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26/11 attack: Pak based LeT tech chief posed as Indian businessman to buy VoIP

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New York (Dec. 22, 2014): Pakistan-based LeT's technology chief had posed as an Indian businessman while negotiating to buy from an American company a Voice-over-Internet Phone service that was later used by the LeT handlers to communicate with 26/11 attackers while concealing their actual origin.

Zarrar Shah, a 30-year-old computer expert, was the technology chief of Lashkar-e-Taiba, and had set up an internet phone system to disguise his location during the 26/11 attacks by routing his calls through New Jersey.

A detailed investigative report by the New York Times, ProPublica and the PBS series 'Frontline' titled 'In 2008 Mumbai Killings, Piles of Spy Data, but an Uncompleted Puzzle,' said that Shah, contacted the New Jersey company, "posing online as an Indian reseller of telephone services named Kharak Singh, purporting to be based in Mumbai.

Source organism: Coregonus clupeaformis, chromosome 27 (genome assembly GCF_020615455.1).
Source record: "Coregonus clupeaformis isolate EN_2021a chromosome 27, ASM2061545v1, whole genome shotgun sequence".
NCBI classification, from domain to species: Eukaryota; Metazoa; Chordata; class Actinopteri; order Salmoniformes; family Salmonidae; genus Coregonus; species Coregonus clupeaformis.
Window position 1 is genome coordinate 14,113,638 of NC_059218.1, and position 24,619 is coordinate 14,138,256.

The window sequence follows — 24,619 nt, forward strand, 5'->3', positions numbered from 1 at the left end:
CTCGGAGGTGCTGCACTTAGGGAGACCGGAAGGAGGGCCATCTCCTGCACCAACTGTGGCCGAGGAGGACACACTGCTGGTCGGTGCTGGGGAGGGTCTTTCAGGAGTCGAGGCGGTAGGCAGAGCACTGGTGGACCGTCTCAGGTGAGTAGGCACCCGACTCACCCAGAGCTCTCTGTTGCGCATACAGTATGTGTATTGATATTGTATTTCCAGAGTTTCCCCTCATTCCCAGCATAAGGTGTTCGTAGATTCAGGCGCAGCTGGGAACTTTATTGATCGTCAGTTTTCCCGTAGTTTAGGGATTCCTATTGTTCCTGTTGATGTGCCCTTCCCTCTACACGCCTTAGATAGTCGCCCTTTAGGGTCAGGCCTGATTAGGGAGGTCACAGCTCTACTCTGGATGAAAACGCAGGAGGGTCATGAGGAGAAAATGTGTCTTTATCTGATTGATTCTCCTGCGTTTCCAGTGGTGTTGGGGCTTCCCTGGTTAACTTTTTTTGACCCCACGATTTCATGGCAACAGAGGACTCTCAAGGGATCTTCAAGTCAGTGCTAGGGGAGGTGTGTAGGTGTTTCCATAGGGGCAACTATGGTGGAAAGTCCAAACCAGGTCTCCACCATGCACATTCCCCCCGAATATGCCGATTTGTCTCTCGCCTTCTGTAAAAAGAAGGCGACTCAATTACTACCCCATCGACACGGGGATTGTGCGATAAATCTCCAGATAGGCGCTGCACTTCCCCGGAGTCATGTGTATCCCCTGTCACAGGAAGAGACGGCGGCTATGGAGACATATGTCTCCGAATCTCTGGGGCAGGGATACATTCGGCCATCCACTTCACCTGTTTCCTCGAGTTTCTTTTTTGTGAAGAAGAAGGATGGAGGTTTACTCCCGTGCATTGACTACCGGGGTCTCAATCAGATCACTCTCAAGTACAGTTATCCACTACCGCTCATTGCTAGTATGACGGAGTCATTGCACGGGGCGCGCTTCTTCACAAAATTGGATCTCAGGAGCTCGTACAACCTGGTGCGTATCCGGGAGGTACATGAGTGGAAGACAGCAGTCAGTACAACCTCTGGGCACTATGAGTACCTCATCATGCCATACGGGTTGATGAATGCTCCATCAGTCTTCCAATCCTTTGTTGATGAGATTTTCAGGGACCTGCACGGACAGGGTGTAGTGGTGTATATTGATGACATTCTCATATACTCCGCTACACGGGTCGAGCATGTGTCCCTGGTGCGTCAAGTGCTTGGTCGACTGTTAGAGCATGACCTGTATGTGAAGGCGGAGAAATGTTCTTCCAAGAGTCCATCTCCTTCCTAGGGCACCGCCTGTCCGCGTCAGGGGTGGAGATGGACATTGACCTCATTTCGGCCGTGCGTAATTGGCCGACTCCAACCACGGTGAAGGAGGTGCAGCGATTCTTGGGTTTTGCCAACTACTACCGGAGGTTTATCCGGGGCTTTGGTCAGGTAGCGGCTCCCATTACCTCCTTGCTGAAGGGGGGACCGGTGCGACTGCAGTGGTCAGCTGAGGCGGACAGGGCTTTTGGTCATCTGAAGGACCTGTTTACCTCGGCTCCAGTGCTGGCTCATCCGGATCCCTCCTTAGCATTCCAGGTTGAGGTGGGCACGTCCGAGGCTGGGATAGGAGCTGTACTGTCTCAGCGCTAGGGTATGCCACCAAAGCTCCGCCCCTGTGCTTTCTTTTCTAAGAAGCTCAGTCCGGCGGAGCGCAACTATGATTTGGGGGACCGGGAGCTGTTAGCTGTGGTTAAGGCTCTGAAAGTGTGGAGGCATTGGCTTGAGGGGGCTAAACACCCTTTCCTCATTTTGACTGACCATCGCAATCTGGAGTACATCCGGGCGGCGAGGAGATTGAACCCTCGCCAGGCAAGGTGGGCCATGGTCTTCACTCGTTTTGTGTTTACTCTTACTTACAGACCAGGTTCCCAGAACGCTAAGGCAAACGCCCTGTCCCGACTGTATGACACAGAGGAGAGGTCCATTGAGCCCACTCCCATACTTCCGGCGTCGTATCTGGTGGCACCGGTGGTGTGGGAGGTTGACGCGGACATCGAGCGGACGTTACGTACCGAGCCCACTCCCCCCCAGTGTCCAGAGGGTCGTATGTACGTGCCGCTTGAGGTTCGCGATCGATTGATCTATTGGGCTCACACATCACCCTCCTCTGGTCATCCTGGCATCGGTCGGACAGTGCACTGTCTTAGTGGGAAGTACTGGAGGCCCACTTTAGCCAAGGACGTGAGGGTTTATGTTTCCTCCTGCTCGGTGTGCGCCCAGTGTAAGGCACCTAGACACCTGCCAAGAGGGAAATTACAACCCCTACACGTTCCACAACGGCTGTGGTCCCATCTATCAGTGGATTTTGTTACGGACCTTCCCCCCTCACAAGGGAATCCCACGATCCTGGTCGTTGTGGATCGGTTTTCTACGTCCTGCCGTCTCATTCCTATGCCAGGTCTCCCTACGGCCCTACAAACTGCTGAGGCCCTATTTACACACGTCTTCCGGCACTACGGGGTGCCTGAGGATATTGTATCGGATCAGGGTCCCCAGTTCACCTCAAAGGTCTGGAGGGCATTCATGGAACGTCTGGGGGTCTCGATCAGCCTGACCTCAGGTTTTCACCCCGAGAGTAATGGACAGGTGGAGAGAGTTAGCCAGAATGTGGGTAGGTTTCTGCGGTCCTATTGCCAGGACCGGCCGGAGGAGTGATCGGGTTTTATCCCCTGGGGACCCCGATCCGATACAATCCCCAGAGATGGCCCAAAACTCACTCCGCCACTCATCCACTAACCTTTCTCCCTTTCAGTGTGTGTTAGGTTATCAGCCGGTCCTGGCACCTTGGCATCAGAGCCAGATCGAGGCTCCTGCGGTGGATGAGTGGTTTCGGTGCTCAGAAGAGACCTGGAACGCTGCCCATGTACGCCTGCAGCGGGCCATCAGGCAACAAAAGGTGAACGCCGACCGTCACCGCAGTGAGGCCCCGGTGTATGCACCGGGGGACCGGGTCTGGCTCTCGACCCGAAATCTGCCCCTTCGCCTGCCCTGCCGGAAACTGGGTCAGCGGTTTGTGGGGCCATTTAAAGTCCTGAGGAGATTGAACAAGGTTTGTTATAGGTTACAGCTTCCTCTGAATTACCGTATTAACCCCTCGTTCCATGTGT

"His Indian persona started haggling" over the price of the VoIP that had been chosen because it would make calls between Pakistan and the terrorists in Mumbai appear as if they were originating in Austria and New Jersey, it said.

"its not first time in my life i am perchasing in this VOIP business," (sic) Shah said in shaky English, to an official with the company when he thought the asking price was too high, according to British intelligence documents quoted in the report. "i am using these services from 2 years."

Shah had set up the VoIP service through the New Jersey company, ensuring that many of his calls to the terrorists would bear the area code 201, concealing their actual origin.